Extending its coverage of Hillary Clinton and her personal email account, The New York Times turns the spotlight to “a small circle of members of Congress who shape 21st-century policy and legislation but do not actually send or receive email.”
Sen. Lindsey Graham, a South Carolina Republican, exposed the group on Sunday when he said on Meet the Press that he has never sent an email in his life. “I don’t know what that makes me,” he told host Chuck Todd, seeming embarrassed only by his neglect to bring a pocket-knife and whittling stick to the interview.
The Times also elicited a boast by Sen. Charles Schumer, the Democrat from New York: “‘Maybe once every four months, I do one email,’ he said, with evident relish.” Sen. Orrin Hatch, the Republican from Utah, says he limits his emails to “short things” like “Thanks.” We also learn that Ted Kennedy had no use for his Blackberry when he was in the Senate.
Politico ran its own story on the “Luddite caucus” in the Senate, including Republicans Pat Roberts of Kansas, Richard Shelby of Alabama, and John McCain of Arizona. (McCain uses Twitter but doesn’t like “to communicate with people” with email.)
You might have noticed that all of these examples are men. No women are mentioned in the Politico story, but the two women quoted by the Times are bemused by their Ron Swanson–like colleagues. “I can’t imagine how I could do my job without the ability to communicate on a constant basis,” says Democrat Claire McKaskill of Missouri. “Yes, of course I email—I’m modern, I’m contemporary, I’m hot, I’m hip,” says 78-year-old Democrat Barbara Mikulski of Maryland.
Based on my work experience, this seems right. There are plenty of dudes who seem to type everything that pops into their heads, but the holdouts against the digital word are almost all self-styled men of action. (Peggy Noonan once described the ideal as “masculine men, men who push things and pull things and haul things and build things.” They don’t type things.)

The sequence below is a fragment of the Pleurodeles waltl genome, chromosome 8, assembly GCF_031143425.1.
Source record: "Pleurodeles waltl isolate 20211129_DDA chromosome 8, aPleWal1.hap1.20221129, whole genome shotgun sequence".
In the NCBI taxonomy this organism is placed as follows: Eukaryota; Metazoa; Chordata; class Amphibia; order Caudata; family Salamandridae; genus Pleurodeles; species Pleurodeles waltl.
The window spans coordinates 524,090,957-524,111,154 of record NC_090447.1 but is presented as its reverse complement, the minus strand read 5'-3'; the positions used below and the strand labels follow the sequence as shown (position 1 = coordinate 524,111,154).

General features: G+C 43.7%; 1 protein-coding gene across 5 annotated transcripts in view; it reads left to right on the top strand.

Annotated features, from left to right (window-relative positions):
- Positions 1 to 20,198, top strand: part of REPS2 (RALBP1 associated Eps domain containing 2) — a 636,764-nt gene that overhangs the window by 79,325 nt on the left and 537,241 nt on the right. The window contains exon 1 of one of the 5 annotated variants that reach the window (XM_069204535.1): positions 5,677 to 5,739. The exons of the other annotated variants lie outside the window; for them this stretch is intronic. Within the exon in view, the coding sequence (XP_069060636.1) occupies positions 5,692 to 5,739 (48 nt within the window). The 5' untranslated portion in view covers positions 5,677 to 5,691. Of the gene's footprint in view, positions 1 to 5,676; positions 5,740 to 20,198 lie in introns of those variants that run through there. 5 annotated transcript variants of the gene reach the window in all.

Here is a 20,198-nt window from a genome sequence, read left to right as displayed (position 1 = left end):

The aversion to leaving a paper trail—and in our paperless age, that trail is made up of saved emails—reminds me of Boston political boss Martin Lomasney, who advised public officials, “Never write if you can speak; never speak if you can nod; never nod if you can wink.” Fittingly, Tom Menino was famous for never having a work computer during his 20 years (1993-2014) as mayor in Boston. One reason, he said in one of his last interviews in office, was the Freedom of Information Act—“used too frequently and too haphazardly.” (Hillary Clinton may have similar thoughts.)
In the Times story, Sen. Shelby explains his aversion to the keyboard: “The best thing is person-to-person, like I’m talking to you.” Sen. Schumer has similar thoughts: “I like to communicate by talking directly to people. I find it’s an important part of humanity to understand not just the words that are said, but how they’re said, the tone they’re said in, the speed they’re said with.”
Almost everyone has had the frustration of dealing with co-workers only via the Internet. (“Did it mean something that he ended ‘thank you’ with a period instead of an exclamation point?”, I’ve asked myself.) Bloodless communication is only getting more pervasive as more people telecommute and as more people conduct business online. So I can understand what Schumer is saying. At least, as much as I can when his words are only on my computer screen.
I’m not likely to hear Schumer explain himself in person. Few citizens can pick up the phone and spend a few minutes chatting with an elected official, let alone get some face-to-face time with him. If you’re not a campaign contributor, it’s not so easy to get a handshake and the chance to look into a U.S. senator’s eyes and tell your story about losing health benefits or trying to get zoning variances for your small business. Email is not only about transparency in government; it’s also a broadening of democracy in making it faster and cheaper to voice your concerns to public officials.
Getting back to gender, always a risky proposition, my experience has been that it’s almost always men who brag about having thousands of unread emails in their inbox. And it is bragging, a way of saying you’re too busy dealing with important people to bother with requests from nobodies. Women have traditionally been the ones who have to solve problems instead of waving them away with “make an appointment with my secretary” or “talk to my assistant [or, worse, ‘my girl’] about that.” It may never occur to female legislators that making an argument through a polite and reasoned email—instead of through intimidation and LBJ-style body language—is beneath them. That would be one good reason to elect more women to office, along with men who see no reason to brag about being technophobic.